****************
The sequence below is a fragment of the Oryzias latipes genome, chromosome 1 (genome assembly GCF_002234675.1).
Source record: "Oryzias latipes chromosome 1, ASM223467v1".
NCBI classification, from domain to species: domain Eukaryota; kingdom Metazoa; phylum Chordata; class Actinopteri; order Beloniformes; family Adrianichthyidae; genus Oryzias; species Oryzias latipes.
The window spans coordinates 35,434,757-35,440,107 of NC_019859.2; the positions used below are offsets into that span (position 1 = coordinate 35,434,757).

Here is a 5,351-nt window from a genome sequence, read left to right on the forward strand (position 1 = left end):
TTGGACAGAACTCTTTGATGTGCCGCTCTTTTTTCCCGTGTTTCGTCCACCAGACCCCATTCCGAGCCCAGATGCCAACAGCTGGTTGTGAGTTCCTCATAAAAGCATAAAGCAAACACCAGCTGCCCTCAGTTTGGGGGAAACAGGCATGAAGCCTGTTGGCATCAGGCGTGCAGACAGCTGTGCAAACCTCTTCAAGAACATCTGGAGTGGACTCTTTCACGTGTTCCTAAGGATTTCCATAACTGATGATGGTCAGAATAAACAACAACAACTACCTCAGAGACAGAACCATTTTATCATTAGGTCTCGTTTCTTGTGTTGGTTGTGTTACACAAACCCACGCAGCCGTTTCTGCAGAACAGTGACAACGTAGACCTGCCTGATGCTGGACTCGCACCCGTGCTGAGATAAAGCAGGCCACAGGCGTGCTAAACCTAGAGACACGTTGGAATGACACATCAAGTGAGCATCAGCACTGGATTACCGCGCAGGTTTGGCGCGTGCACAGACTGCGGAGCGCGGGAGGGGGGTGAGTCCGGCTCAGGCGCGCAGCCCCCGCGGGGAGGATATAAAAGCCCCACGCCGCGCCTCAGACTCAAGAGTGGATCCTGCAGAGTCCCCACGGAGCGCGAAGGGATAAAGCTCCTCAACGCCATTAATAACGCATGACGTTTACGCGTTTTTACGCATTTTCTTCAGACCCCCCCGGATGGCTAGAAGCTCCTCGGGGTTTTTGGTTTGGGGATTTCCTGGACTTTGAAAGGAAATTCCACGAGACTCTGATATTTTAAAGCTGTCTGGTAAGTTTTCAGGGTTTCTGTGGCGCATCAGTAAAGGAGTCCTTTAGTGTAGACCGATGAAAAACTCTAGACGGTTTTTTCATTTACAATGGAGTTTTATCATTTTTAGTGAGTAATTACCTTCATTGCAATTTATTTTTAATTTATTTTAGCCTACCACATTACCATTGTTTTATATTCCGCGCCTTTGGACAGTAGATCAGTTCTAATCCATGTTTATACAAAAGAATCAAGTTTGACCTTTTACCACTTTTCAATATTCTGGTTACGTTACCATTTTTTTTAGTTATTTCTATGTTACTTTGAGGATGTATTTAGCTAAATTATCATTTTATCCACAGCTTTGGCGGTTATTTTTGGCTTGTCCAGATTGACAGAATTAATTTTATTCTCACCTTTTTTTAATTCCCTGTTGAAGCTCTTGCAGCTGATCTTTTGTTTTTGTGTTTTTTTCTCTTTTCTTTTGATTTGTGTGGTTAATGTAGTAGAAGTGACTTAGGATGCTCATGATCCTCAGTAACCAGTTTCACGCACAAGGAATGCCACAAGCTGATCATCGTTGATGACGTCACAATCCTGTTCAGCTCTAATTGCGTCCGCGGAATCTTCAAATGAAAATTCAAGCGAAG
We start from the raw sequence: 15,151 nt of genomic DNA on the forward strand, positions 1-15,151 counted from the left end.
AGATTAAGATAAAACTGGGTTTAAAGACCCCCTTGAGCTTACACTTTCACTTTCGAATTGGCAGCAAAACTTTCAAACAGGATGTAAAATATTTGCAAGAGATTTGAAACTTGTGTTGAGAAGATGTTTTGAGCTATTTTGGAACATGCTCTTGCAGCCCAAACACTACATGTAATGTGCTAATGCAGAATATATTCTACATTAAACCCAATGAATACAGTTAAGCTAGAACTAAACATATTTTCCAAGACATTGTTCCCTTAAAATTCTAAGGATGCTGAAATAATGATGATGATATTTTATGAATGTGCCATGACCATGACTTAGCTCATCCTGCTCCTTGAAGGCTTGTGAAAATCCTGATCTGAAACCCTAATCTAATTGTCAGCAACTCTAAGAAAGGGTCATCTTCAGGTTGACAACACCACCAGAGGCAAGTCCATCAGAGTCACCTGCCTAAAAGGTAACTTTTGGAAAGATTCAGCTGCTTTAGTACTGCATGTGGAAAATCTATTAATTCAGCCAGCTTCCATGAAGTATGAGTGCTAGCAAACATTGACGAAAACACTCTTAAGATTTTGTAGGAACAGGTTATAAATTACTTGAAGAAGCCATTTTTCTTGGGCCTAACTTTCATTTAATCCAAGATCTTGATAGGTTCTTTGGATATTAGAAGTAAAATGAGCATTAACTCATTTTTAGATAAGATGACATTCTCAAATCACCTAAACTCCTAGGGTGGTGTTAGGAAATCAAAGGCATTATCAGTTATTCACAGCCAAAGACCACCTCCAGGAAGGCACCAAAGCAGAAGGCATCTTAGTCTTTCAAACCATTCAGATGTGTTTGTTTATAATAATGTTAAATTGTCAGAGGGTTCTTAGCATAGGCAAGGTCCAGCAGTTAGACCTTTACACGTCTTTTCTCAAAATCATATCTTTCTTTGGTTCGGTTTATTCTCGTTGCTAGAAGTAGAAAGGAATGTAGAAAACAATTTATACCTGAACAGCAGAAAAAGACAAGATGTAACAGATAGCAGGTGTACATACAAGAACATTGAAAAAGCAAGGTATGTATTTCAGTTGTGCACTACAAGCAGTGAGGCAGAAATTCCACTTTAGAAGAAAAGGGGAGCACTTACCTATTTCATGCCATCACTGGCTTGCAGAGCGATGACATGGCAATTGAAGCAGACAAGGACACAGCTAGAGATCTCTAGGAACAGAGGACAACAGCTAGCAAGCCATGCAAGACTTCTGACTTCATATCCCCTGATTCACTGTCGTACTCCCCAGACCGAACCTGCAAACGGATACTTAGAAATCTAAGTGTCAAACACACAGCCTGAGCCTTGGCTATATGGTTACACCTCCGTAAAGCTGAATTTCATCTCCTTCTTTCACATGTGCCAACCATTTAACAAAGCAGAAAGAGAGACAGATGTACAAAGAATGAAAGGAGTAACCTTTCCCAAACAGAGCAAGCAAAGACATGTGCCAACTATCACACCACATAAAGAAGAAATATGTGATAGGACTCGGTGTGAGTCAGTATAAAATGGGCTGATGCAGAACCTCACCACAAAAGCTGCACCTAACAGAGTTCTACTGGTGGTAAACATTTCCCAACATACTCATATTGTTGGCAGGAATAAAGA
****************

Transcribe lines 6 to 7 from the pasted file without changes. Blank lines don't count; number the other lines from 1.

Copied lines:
TTGGACAGAACTCTTTGATGTGCCGCTCTTTTTTCCCGTGTTTCGTCCACCAGACCCCATTCCGAGCCCAGATGCCAACAGCTGGTTGTGAGTTCCTCATAAAAGCATAAAGCAAACACCAGCTGCCCTCAGTTTGGGGGAAACAGGCATGAAGCCTGTTGGCATCAGGCGTGCAGACAGCTGTGCAAACCTCTTCAAGAACATCTGGAGTGGACTCTTTCACGTGTTCCTAAGGATTTCCATAACTGATGATGGTCAGAATAAACAACAACAACTACCTCAGAGACAGAACCATTTTATCATTAGGTCTCGTTTCTTGTGTTGGTTGTGTTACACAAACCCACGCAGCCGTTTCTGCAGAACAGTGACAACGTAGACCTGCCTGATGCTGGACTCGCACCCGTGCTGAGATAAAGCAGGCCACAGGCGTGCTAAACCTAGAGACACGTTGGAATGACACATCAAGTGAGCATCAGCACTGGATTACCGCGCAGGTTTGGCGCGTGCACAGACTGCGGAGCGCGGGAGGGGGGTGAGTCCGGCTCAGGCGCGCAGCCCCCGCGGGGAGGATATAAAAGCCCCACGCCGCGCCTCAGACTCAAGAGTGGATCCTGCAGAGTCCCCACGGAGCGCGAAGGGATAAAGCTCCTCAACGCCATTAATAACGCATGACGTTTACGCGTTTTTACGCATTTTCTTCAGACCCCCCCGGATGGCTAGAAGCTCCTCGGGGTTTTTGGTTTGGGGATTTCCTGGACTTTGAAAGGAAATTCCACGAGACTCTGATATTTTAAAGCTGTCTGGTAAGTTTTCAGGGTTTCTGTGGCGCATCAGTAAAGGAGTCCTTTAGTGTAGACCGATGAAAAACTCTAGACGGTTTTTTCATTTACAATGGAGTTTTATCATTTTTAGTGAGTAATTACCTTCATTGCAATTTATTTTTAATTTATTTTAGCCTACCACATTACCATTGTTTTATATTCCGCGCCTTTGGACAGTAGATCAGTTCTAATCCATGTTTATACAAAAGAATCAAGTTTGACCTTTTACCACTTTTCAATATTCTGGTTACGTTACCATTTTTTTTAGTTATTTCTATGTTACTTTGAGGATGTATTTAGCTAAATTATCATTTTATCCACAGCTTTGGCGGTTATTTTTGGCTTGTCCAGATTGACAGAATTAATTTTATTCTCACCTTTTTTTAATTCCCTGTTGAAGCTCTTGCAGCTGATCTTTTGTTTTTGTGTTTTTTTCTCTTTTCTTTTGATTTGTGTGGTTAATGTAGTAGAAGTGACTTAGGATGCTCATGATCCTCAGTAACCAGTTTCACGCACAAGGAATGCCACAAGCTGATCATCGTTGATGACGTCACAATCCTGTTCAGCTCTAATTGCGTCCGCGGAATCTTCAAATGAAAATTCAAGCGAAG
We start from the raw sequence: 15,151 nt of genomic DNA on the forward strand, positions 1-15,151 counted from the left end.